Editor’s note: Since CNN’s reporting on the Chibok girls’ homecoming, we have learned that some parents were restricted access to their daughters during the festive period. For security reasons not all the girls were returned to their individual villages when they arrived. A government source told CNN that Borno state Governor Kashim Shettima has intervened and ordered the security forces to give the parents unrestricted access to their daughters. The source said: “The soldiers are being overprotective and probably acting out of exaggerated fear. They are probably not familiar with the terrain and are following strict orders to make sure nothing happens to these girls again.”
CHIBOK, Nigeria (CNN) — It was a journey they had waited nearly three long years to take.
Ten weeks after being released by Boko Haram, 21 freed Chibok schoolgirls and a baby returned home this month to celebrate Christmas with their families for the first time since they were snatched by the terror group.
The April 2014 kidnapping of nearly 300 girls from a boarding school in Chibok sparked global outrage a #BringBackOurGirls campaign on social media.
CNN accompanied the 21 girls as they made the journey from the capital Abuja, where they have been undergoing medical and psychological assessments since they were released by Boko Haram nearly two months ago in a deal brokered by an unnamed Swiss contingent and the Nigerian authorities.
On Thursday, CNN’s Isha Sesay boarded a flight with the girls from Abuja to Yola in eastern Nigeria, where the girls would make a six-hour road trip north to Chibok.
The change in the Chibok girls from 10 weeks earlier was remarkable. Their tattered clothes were gone and they were clearly better fed after surviving for two and a half years on meager or non-existent meals.
After their release in October, one of them, Glory Dama, told the assembled media that they once went without food for 40 days in the bush.
“I did not know that a day like this will come, that we will be dancing and giving thanks to God among people,” she said. “For one month and 10 days we stayed without food. I narrowly escaped a bomb blast in the forest.”
‘Beautiful and grateful’
Kidnapped as teenagers, the girls were now returning home as young women.
They have been taking English classes and playing outdoors, their caretakers told CNN. One girl, Agnes, added that they have been learning how to knit. Several have had surgery to remove shrapnel.
One of the girls, Rebecca Mallam, said they felt “beautiful and grateful.”
The girls, Christians who were forcibly converted to Islam by their captors, prayed together before leaving Abuja Friday morning on the first leg of their journey home.
As they waited to board the flight to Yola they appeared tense. Their colorful clothes and bright smiles did little to mask the pain and anxiety behind their eyes. Some of the girls had confided in their Abuja caretakers that they were worried about how they would be received by the wider community due to the stigma of being held by Boko Haram.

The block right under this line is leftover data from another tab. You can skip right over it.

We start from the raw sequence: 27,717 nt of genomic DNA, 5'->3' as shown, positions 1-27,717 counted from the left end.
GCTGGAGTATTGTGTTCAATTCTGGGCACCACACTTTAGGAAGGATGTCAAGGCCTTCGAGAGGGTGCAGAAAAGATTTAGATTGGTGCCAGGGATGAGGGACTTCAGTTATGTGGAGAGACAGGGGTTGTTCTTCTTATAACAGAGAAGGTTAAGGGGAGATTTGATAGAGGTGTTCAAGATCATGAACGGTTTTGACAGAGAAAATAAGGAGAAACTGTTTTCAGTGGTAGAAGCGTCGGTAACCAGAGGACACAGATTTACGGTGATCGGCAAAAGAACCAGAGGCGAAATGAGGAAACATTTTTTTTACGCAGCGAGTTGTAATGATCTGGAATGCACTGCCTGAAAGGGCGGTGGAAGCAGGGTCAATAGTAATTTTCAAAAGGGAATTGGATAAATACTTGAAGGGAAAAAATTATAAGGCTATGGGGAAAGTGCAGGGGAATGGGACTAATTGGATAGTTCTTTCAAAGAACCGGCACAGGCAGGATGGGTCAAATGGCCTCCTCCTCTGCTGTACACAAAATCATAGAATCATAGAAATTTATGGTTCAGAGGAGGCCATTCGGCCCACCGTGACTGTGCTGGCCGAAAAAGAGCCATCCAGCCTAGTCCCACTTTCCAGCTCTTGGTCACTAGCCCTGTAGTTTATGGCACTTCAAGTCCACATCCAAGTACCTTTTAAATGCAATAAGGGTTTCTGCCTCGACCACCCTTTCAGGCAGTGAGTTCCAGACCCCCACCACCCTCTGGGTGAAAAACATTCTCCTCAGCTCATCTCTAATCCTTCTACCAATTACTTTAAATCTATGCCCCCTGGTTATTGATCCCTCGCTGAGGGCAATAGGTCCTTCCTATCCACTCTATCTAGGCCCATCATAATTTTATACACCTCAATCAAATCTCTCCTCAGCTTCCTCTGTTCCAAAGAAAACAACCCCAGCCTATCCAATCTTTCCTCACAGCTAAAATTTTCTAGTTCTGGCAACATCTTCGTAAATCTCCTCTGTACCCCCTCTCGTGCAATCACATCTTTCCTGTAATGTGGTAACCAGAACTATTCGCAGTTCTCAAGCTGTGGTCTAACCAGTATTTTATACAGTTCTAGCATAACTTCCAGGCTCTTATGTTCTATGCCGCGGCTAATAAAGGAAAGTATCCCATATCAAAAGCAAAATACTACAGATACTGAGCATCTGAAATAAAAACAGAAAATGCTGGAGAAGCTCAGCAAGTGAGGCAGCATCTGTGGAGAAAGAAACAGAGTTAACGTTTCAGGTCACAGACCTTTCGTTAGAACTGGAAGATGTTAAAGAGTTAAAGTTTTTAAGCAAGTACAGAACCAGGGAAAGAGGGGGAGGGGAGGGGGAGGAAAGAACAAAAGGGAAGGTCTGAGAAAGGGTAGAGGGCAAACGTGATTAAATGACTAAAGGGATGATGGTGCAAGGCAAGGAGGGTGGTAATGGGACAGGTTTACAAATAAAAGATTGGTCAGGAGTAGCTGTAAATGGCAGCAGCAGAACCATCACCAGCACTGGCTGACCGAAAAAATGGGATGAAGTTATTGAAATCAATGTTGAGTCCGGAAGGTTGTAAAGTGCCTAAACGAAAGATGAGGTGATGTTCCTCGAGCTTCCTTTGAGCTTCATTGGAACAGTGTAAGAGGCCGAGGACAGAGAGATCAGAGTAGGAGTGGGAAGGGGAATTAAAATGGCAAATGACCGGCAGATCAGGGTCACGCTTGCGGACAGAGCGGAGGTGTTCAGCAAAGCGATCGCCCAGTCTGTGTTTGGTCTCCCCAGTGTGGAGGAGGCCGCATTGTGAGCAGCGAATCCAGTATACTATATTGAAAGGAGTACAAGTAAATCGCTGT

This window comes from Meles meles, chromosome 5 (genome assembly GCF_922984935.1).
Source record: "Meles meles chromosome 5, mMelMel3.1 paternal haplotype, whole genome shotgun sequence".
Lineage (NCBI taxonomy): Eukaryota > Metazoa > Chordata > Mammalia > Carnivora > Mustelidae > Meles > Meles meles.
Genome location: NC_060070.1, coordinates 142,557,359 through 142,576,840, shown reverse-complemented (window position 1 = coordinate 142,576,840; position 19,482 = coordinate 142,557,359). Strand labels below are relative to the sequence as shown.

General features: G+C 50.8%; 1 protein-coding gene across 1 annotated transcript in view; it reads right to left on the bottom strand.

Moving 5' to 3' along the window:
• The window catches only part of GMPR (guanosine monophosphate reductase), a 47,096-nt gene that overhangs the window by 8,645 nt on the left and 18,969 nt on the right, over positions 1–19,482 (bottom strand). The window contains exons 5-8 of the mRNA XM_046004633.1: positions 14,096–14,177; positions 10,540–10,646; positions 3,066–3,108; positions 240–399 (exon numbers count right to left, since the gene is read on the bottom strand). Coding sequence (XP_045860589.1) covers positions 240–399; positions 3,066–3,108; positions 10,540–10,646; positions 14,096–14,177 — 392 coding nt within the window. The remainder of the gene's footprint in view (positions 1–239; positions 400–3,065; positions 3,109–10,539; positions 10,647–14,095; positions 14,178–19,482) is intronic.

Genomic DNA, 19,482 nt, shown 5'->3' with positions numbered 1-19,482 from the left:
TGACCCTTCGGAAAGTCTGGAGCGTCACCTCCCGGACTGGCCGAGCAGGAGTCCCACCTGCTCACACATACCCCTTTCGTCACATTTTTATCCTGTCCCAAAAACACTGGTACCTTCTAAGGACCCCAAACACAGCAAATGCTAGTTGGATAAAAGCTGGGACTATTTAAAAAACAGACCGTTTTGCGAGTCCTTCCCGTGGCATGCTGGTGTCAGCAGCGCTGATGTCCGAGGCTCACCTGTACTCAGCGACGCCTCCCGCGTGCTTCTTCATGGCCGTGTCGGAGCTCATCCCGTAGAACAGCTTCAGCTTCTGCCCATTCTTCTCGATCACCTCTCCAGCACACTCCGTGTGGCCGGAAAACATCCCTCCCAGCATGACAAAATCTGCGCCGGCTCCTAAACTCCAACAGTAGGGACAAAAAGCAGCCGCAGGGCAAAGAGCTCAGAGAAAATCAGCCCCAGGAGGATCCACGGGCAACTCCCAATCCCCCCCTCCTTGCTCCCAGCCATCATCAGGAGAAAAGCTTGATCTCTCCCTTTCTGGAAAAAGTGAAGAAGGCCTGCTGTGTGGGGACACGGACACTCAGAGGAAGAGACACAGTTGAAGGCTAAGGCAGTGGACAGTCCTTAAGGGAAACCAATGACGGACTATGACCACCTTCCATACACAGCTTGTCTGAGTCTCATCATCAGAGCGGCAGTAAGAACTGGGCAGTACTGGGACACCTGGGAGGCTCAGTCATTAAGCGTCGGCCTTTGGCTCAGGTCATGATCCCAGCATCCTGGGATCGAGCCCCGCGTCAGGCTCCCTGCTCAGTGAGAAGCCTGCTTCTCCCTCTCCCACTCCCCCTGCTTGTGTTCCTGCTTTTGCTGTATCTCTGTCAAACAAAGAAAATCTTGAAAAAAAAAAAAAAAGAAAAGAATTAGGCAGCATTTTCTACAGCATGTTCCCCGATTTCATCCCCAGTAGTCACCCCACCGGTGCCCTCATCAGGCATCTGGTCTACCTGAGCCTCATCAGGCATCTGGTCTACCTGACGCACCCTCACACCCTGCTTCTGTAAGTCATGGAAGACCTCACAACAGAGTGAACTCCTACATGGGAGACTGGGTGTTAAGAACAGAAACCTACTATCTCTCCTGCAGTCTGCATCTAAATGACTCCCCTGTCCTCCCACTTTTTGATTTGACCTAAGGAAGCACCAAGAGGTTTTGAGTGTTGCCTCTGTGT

Memories of that fateful April night were surely not far from their minds and one could only imagine the trauma they endured at the hands of their Boko Haram captors — one of the world’s deadliest terrorist groups.
However, there was a palpable sense of growing excitement Friday once they were on the move. They smiled more readily, giggling and chattering freely among themselves.
When asked how they were feeling about reuniting with family and friends in their hometown, they answered in unison: “We are happy!”
After landing in Yola, they were welcomed by the governor and local community leaders. But the second half of their reunion journey was delayed as the road to Chibok was deemed too dangerous to travel at night.
So the girls gathered Friday night in their Yola hotel — surrounded by military guards — to pray and sing Christian hymns and songs. Their captors would have certainly not approved.
Watching them during these solemn acts of worship, it was not hard to see how they kept going through the worst moments of their ordeal with Boko Haram.
Home at last
At the crack of dawn Friday, the girls hit the road, accompanied by a military convoy that escorted them to Chibok. As we entered the town six hours later, we were greeted by a crowd of locals, many waving excitedly.
Parents and other family members were waiting anxiously to see their daughters again.
The moment of reunion finally arrived amid scenes of unbridled joy. Parents and daughters embraced, the pain and relief of the past two and a half years etched on their faces.
But then, suddenly we could hear wailing and heart-rending screams. Some mothers had come expecting to see their daughters, only to learn they were still being held by Boko Haram.
These women had thought their girls would be among the group coming home for Christmas. Their moment of hope gone, they remained inconsolable.
There are 197 Chibok girls still in captivity, and talks are ongoing to free them. Sources tell CNN that negotiations only involve 83 of the girls.
More joyful reunions like the ones we witnessed here may soon follow. But they may also be tempered by the grief of parents whose daughters are never coming home.